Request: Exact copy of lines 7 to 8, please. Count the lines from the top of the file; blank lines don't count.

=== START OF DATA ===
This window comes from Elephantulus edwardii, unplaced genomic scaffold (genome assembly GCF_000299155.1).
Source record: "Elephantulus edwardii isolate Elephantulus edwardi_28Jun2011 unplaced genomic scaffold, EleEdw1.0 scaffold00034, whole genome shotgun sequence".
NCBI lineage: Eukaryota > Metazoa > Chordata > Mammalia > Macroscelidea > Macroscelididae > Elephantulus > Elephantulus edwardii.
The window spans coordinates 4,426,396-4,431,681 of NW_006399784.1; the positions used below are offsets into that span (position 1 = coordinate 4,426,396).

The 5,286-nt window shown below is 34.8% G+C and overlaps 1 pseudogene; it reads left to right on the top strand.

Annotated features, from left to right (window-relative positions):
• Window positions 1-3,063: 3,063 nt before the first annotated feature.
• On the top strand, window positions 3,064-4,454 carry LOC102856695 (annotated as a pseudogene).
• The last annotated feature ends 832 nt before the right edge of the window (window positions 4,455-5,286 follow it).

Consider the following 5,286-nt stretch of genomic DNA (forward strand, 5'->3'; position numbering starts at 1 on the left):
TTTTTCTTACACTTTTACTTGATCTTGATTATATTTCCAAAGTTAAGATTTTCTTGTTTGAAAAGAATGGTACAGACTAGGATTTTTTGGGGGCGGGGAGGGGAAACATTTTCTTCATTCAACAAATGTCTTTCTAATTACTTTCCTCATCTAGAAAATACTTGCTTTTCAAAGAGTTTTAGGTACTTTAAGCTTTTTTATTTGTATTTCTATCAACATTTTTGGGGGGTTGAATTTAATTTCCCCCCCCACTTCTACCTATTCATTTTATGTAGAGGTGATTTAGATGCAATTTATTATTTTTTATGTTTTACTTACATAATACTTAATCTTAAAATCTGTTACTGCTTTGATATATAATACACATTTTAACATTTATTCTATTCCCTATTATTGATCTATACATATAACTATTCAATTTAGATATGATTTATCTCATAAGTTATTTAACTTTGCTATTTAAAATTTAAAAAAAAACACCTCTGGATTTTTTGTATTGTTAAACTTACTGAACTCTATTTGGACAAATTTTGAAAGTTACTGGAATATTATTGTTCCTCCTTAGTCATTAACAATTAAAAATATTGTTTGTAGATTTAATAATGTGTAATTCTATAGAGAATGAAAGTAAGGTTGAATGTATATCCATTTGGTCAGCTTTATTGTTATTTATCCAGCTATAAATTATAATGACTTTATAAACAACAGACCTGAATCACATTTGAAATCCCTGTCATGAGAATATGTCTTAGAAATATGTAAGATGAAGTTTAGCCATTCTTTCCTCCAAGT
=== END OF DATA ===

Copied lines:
• Window positions 1-3,063: 3,063 nt before the first annotated feature.
• On the top strand, window positions 3,064-4,454 carry LOC102856695 (annotated as a pseudogene).